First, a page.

Quote from Cg37387n
I am brand new to this website, and I am currently a student (male not that it matters..) at Pace University. The shocking thing is I am in Accounting and Taxation.
The main reason I am stressed is because I am wanting to switch my major to Nursing. Which ultimately means, I will more than likely transfer to my Community College (Orange County Community College - NY) and hope to get into the program.
I believe it is the AAS in Nursing. Not quite sure, but I have been thinking about this for a very long time.
With Accounting, I find that I am just WAY too young to be sitting behind a desk for the rest of my life. I have talked to my mom, and she stands behind me no matter..
If anyone is willing to give me advice, I'd be glad to hear it out.
I'm a dude too (almost 38 years young!) who switched careers from the Computer Science/Programming arena to nursing about three years ago. I understand your logic about not sitting behind a desk for the majority of your life, since that is ultimately what challenged me to get out of the software development field. I got sick and tired
of living in a cubicle for 14-16 hours a day, and then (sometimes) crawling under my desk to a makeshift mattress made out of my coat to sleep.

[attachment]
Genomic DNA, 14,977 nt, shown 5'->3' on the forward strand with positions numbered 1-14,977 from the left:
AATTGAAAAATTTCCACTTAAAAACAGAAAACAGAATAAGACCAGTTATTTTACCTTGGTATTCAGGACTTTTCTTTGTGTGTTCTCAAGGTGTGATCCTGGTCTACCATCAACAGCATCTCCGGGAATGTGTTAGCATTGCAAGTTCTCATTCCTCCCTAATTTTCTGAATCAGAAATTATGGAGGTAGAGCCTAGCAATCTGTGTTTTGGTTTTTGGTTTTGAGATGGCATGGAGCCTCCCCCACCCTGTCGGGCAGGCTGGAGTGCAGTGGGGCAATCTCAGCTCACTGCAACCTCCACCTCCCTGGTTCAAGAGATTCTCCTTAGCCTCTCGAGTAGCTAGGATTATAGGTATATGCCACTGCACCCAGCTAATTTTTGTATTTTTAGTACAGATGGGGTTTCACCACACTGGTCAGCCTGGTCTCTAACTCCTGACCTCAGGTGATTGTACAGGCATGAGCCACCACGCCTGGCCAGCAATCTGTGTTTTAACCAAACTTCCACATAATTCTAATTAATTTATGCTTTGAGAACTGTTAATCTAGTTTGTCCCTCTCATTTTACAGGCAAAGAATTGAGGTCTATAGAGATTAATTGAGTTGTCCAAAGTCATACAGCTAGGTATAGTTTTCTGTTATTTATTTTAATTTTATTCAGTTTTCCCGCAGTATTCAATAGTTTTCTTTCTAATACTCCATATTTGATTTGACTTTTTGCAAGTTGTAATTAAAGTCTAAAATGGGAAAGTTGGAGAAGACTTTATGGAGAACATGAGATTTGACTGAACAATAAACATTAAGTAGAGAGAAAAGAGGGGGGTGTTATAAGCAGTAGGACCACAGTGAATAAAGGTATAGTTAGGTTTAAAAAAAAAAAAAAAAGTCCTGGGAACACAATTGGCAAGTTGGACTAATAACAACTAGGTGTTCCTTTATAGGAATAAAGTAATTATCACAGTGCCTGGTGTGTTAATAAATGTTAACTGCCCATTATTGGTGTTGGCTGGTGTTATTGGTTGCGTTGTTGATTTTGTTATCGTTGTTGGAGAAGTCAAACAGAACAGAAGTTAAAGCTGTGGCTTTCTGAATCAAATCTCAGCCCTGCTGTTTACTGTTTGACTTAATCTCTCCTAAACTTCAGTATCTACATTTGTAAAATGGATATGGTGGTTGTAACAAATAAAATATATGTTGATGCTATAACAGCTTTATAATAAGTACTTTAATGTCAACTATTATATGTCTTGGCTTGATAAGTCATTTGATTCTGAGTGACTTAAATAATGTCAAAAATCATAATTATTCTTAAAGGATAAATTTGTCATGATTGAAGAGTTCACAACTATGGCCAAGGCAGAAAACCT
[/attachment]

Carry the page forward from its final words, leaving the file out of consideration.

Keep in mind that wasn't an everyday occurrence, just during the dot-com boom of the late 90's and early '00s. But you get the picture I'm trying to paint
In those times that I wasn't forcing myself to play 'sleepover' under my desk, I would trudge myself home and wonder if my only contribution to this world would be some software/hardware that my company du-jour would use to increase their corporate profit. I wasn't making any sort of difference; I was a number in an Excel spreadsheet for project management to tout in an effectiveness seminar!
I decided to get out and make my mark as a nurse, and no matter how cruddy its been to re-track my education from engineering to the health sciences, I don't regret it for a single moment. I am still a student nurse, but just in the few months of clinical experience that I have been exposed too, I feel more "connected" towards something that I want to do
versus something that I feel forced
I was made to help other people. Yes, its not always glamorous nor does it always smell nice -- but I'm interacting with humans
rather than silicon circuit pathways or software routines. Humans will remember the small impact I've made on their lives if only for a few weeks, but that's better than what I would have received in the software industry.
This is after having some major input into such things as the first commercial Internet browser (Netscape Navigator), the first version of the video game "Unreal", and the first Pentium processor from Intel. None of that means squat
from what I have received by the small clinical experiences I've already had.
Is it sugarcanes and roses? No. Is the job market awesome right now? No. However, by the time you are done with your program the job market might change. Nobody knows what the future holds. The only thing I know is that I am more enthused about what I do for a living than I have been.
Sorry for the rant. I hope you enjoy whatever choice you make.